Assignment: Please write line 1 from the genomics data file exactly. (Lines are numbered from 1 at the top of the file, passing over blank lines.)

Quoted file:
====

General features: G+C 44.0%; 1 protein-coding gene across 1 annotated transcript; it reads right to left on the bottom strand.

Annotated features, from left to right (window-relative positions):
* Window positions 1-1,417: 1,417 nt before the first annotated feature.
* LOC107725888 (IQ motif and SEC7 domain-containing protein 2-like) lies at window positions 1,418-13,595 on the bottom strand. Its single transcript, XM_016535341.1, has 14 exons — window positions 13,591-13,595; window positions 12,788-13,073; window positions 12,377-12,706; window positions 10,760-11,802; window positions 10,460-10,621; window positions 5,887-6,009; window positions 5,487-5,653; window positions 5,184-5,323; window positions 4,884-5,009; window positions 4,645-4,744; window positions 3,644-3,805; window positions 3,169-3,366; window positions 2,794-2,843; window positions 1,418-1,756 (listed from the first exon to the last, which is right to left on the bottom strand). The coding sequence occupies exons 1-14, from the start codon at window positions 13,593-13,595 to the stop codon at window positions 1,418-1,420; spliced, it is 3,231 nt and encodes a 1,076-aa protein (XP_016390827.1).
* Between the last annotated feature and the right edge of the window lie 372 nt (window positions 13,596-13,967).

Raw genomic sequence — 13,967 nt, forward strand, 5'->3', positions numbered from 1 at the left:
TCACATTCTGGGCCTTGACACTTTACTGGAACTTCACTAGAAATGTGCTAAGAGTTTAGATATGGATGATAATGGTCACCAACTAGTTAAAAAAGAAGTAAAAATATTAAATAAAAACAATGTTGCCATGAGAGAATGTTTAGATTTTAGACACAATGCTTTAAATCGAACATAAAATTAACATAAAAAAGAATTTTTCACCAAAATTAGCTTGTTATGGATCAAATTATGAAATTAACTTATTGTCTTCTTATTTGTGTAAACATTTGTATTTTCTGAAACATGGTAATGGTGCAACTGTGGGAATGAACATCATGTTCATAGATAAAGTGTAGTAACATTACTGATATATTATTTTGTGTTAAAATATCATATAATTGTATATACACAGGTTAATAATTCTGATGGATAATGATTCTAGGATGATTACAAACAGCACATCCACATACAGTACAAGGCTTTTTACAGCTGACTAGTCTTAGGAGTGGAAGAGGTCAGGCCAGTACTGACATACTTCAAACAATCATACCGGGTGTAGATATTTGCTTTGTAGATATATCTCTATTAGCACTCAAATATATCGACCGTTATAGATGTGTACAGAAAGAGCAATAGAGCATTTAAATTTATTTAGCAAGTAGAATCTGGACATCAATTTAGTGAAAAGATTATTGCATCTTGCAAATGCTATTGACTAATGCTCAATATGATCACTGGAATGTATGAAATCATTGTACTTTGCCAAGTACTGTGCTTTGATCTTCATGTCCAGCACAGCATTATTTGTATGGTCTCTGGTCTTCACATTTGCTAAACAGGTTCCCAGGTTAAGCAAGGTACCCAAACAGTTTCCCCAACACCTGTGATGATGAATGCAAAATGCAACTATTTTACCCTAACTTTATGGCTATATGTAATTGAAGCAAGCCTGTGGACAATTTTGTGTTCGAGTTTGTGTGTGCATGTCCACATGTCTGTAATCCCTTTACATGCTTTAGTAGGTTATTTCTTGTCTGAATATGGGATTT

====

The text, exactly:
General features: G+C 44.0%; 1 protein-coding gene across 1 annotated transcript; it reads right to left on the bottom strand.